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with Special Guest, Bobby Shew

Rhubumba is the outgrowth of a 14-year collaboration between Paul De Castro and myself. It began inauspiciously with a performance of Paul’s tune Chick’s Delight sometime in 1990, when Paul was still a college student and I was in my first year as a professor at Cal State L.A. I was inspired both by Paul’s music and by his playing. Paul was (and still is) the most sensitive musician I had ever worked with, and I particularly enjoyed playing duets with him (as evidenced by the inclusion of Chick’s Delight on this recording). Improvisation is a very interactive endeavor – it is extraordinary to collaborate with a musician who listens and responds with such a high degree of acuity. Playing a duet with Paul is like having a really fabulous conversation – it expands and alters my thinking and my perspective. During my first years in L.A., I made an effort to perform with Paul whenever possible. When Paul finished his Masters degree at Cal State L.A., he moved to Austin, Texas to pursue a doctorate. Inspired by Paul, I dabbled in Latin music during his absence from L.A., and I wrote and recorded my first Latin piece which I entitled "Avenue 64," in reference to the fact that Paul had lived on Avenue 64 in L.A. Shortly thereafter, I was fortunate to come in contact with Paul Lopez, a brilliant composer and arranger of Latin Jazz, and was inspired to write the arrangement of Summertime included on this recording. I cannot possibly say enough about Paul Lopez – he is an inspiration to all who come in contact with him, and his music is extraordinary. Anything dazzling about my arranging on this recording is due to my ongoing association with him and my engagement with his music. Rhubumba was begun in 1997, when Paul [De Castro] returned from his stint in Austin. Paul had been writing a lot of music and honing his playing while in the Lone Star State, and he returned home eager to make some music. Anxious to rekindle our musical collaboration, I suggested that we start "some kind of latin band," which required us to come up with a name. I suggested thhe name "Rhubumba," which is nonsense - when I was in junior high school, my friends and I adopted the term when were called upon by adults to explain senseless adolescent behavior. The question "What the hell is going on down there?" was answered glibly with "Why, we’re just playing the South American game of Rhubumba!" It was an ironclad defense for random trashing of the house (while the adults didn’t really buy it, it did buffalo them somewhat). This same spirit somehow seemed to fit the endeavor Paul and I were embarking upon. We didn’t quite know what we were getting into, but we intended to have a lot of fun doing it. Paul, of course, immediately began composing and arranging music for the band, and I did my best to keep up with him. Despite all of this creative work, however, the defining moment in the band’s history occurred when Paul went to Judy Green Music in Hollywood and had folders made for the music – beautiful red leatherette folders with "Rhubumba" stenciled in gold. The moment I saw the folders, I KNEW we would have a great band. We called our friends (they were the only people we could think of who would rehearse and perform for nothing more than the sheer joy of making music) and began a Latin-jazz "garage band." The instrumentation of the group was influenced by our friendships and by the people with whom we wanted to play. The electric guitar, for example, is an unusual instrument in this genre, but Dave Askren is such a great player (and one of our best friends), so we decided to include him as our third "horn." We began by playing concerts at schools and gigs in out of the way places, and Paul and I kept writing music for the band. Jacques Voyemant joined the band the following year, adding a smooth and sophisticated touch. Jacques plays some of the intricate lines so smoothly you hardly know he’s playing (check out the melody on Mambo Influenciado). Our "garage band" took a quantum leap forward in 1999 with the addition of three world-class Latin musicians: Bob Fernandez (our "clave guru"), Rigoberto Lopez (the keeper of the groove), and Jimy Branly (we call him "Super-estrella"). However, the "piece de resistance" was the addition of Bobby Shew. He had played one gig with us, but we weren’t certain he would want to lend his good name to our recording project. To our surprise, Bobby not only agreed to do it, but he was wildly enthusiastic. His presence was inspirational; Bobby provides this recording with the requisite bravado for an authentic Latin recording. His solos on Man from Tanganyika, Shiny Stockings and Chinita Linda are simultaneously exquisitely passionate and blazingly pyrotechnic. Speaking strictly for myself, the synergy of making music with these incredible group of players was a singularly inspirational experience. Speaking for all of us, I would like to thank Jill Askren for taking the photos of the session and for loaning us her beautiful piano to record Chick’s Delight and Besame Mucho, the Askren’s neighbors for not complaining when we recorded those tracks in their living room, and to the neighborhood kids for not riding their scooters by the house while we were recording. Thanks also to Danny Beher for believing enough in our project to include it in the Sea Breeze catalog. This project has truly been an endeavor of love – we hope that comes across, and that you enjoy listening tothis recording even half as much as we have enjoyed making it. - Jeff Benedict, Producer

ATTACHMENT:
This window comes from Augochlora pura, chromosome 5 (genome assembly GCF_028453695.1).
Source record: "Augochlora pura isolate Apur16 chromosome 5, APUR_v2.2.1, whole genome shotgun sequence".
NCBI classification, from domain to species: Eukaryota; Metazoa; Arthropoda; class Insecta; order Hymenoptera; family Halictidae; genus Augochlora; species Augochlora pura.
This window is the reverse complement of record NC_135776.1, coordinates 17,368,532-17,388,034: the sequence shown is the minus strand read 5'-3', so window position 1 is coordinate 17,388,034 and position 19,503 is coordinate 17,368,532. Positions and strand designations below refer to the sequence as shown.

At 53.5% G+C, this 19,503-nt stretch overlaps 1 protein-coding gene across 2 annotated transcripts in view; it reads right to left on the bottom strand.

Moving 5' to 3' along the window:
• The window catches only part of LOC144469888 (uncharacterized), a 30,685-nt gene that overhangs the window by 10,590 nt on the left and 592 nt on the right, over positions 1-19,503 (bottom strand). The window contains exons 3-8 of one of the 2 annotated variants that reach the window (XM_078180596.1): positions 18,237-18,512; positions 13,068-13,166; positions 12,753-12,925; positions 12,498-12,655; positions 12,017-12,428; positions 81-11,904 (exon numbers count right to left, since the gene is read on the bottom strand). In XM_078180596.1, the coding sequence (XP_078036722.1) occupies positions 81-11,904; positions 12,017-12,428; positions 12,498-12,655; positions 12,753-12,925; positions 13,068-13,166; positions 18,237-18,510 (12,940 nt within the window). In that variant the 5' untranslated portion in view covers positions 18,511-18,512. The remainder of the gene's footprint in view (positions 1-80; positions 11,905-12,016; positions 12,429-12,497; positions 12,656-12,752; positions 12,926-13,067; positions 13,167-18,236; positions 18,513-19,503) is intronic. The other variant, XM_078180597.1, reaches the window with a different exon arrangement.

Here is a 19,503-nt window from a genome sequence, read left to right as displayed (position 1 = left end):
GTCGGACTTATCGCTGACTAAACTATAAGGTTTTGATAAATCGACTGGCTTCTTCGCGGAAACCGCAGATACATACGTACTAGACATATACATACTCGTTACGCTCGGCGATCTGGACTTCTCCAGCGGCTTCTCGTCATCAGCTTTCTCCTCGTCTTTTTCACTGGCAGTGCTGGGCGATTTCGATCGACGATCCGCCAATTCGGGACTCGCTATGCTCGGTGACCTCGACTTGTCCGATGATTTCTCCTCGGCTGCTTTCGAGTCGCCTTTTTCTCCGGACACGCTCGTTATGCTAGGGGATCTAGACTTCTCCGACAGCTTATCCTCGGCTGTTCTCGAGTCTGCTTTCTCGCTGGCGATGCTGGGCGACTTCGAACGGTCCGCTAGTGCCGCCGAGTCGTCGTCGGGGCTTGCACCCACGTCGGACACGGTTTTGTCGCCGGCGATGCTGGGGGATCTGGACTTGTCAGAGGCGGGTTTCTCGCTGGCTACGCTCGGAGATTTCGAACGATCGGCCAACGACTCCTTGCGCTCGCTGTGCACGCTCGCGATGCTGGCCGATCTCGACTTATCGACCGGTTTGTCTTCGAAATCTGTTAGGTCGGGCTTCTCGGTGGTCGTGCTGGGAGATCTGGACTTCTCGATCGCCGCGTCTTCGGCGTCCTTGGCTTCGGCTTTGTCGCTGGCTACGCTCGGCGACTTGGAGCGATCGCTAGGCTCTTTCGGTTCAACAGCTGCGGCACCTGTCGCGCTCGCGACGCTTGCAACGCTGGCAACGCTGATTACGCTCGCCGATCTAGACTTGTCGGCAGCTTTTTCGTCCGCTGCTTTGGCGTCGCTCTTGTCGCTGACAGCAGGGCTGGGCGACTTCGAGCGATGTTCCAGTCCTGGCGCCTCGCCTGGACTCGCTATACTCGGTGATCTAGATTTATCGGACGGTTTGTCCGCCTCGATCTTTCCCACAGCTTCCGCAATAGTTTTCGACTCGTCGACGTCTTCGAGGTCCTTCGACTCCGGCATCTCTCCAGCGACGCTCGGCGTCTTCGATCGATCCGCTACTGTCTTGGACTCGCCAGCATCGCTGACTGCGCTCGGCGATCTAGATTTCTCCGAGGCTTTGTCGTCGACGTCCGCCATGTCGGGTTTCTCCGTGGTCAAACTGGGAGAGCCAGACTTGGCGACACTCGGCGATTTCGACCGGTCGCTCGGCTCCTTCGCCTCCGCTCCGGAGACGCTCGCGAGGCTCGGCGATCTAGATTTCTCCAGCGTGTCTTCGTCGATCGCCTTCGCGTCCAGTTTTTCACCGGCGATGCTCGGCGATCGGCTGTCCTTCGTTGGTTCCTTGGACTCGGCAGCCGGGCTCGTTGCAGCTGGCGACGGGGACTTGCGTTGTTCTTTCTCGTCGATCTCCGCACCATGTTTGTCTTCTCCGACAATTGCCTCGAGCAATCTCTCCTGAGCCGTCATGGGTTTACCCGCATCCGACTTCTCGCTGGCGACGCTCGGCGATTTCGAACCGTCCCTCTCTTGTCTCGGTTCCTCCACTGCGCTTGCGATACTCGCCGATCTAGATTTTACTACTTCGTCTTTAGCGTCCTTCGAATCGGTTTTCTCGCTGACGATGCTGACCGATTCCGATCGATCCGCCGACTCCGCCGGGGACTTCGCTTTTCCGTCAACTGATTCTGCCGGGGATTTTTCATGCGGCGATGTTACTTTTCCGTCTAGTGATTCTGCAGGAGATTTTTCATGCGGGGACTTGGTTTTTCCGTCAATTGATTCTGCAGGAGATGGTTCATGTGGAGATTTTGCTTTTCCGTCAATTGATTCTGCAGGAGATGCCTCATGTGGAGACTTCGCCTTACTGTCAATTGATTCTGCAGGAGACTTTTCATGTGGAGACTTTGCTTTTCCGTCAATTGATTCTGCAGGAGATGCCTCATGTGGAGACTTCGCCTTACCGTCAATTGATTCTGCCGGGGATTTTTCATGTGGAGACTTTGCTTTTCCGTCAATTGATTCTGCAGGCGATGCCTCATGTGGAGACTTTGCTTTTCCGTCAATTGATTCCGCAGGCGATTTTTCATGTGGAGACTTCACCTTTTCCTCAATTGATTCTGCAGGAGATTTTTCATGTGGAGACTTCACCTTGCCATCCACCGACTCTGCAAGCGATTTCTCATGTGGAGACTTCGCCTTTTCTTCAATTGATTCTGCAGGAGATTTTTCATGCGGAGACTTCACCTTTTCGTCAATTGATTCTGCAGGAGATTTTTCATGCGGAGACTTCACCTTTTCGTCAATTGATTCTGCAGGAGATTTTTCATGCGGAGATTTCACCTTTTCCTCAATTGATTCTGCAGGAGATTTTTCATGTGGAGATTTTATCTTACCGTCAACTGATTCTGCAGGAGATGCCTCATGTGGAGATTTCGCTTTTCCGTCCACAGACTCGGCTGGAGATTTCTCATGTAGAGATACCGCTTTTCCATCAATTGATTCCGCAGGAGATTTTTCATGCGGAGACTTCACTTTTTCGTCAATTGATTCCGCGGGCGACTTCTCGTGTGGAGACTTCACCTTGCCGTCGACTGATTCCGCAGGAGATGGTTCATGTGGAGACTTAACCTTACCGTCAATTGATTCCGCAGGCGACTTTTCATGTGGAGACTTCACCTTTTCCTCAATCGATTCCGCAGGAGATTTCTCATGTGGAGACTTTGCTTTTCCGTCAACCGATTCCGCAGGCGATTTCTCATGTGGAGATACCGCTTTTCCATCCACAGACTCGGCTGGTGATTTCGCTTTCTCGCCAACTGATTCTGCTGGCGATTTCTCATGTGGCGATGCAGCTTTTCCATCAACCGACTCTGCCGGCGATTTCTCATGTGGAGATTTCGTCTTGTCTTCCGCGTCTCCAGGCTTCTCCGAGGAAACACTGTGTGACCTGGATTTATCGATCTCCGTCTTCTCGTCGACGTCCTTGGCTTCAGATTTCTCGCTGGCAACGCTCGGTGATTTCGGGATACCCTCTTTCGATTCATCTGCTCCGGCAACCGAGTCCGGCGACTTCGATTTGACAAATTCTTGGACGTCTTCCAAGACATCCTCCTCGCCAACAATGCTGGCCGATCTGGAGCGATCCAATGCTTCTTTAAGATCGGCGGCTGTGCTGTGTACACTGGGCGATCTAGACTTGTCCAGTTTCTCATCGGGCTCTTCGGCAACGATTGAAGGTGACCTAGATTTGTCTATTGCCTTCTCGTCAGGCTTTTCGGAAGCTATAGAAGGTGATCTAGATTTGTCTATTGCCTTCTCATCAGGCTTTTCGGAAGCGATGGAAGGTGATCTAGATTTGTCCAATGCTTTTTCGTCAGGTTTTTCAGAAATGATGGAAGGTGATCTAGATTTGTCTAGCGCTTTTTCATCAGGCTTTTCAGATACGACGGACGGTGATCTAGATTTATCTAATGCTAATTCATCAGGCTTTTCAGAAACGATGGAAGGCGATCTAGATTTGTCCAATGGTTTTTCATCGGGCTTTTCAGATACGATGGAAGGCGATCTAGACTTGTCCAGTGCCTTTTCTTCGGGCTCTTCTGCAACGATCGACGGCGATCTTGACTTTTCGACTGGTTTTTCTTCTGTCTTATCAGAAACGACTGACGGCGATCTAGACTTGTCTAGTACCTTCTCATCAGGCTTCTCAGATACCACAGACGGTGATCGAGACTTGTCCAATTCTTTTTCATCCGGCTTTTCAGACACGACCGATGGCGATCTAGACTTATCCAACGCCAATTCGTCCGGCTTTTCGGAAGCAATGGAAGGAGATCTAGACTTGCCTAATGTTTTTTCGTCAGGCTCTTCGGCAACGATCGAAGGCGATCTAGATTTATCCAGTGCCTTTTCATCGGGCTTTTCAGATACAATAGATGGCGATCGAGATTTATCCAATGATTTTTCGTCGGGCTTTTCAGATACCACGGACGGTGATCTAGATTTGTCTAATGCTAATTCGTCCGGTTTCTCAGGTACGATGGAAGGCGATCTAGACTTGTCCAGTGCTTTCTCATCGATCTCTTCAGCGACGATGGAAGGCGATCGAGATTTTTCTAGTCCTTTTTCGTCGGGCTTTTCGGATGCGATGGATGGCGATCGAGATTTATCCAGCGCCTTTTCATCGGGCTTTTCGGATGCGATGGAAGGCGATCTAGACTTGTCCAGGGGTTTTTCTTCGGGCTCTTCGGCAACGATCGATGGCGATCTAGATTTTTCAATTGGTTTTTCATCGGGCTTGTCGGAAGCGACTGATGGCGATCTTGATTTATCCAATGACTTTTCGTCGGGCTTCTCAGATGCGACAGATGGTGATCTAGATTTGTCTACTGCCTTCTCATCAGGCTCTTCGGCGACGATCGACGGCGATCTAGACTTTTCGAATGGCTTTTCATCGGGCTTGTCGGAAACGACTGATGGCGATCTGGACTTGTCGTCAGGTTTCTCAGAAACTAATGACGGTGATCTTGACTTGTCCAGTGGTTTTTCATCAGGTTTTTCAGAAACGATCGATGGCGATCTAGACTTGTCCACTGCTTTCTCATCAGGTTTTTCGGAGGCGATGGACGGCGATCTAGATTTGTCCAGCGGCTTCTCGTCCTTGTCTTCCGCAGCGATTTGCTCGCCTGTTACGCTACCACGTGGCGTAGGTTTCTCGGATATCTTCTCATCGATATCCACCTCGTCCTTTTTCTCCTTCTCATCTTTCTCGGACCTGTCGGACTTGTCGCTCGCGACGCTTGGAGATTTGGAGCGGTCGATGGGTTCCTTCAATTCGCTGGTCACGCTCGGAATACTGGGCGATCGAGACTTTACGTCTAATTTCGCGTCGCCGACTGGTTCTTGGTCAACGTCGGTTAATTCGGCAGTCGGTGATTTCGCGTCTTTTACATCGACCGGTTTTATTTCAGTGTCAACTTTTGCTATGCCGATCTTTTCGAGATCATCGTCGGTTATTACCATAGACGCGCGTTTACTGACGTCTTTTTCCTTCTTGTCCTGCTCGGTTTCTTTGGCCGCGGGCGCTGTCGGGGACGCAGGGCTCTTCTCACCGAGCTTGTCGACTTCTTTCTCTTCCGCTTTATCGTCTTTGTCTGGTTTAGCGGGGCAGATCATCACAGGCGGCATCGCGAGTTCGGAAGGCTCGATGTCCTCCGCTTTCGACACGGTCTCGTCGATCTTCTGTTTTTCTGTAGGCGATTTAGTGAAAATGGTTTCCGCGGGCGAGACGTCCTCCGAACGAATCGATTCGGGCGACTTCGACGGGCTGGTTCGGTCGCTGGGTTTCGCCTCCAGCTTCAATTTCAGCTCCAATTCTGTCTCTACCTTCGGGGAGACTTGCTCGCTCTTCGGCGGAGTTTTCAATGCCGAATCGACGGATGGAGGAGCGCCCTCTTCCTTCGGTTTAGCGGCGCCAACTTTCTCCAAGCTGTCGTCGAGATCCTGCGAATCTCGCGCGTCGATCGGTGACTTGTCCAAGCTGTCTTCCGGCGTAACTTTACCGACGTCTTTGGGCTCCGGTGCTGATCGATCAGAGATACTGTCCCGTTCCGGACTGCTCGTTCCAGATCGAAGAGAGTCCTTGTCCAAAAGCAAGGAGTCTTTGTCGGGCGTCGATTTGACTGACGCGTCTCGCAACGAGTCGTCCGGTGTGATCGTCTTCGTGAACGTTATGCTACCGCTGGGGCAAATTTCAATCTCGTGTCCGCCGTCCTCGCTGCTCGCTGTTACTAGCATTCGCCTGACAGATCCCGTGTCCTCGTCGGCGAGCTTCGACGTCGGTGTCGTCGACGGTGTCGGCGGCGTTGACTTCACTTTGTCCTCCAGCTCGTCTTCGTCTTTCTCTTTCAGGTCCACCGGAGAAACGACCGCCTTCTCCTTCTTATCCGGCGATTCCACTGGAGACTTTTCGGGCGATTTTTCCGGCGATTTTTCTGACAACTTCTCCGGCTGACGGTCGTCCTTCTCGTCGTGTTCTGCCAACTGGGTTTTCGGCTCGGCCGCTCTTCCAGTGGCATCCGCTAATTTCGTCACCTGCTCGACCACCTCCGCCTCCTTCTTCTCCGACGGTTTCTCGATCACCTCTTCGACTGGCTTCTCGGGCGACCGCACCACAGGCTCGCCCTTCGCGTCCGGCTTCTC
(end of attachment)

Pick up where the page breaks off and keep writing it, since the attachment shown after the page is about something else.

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©1999 Maroon Creek Music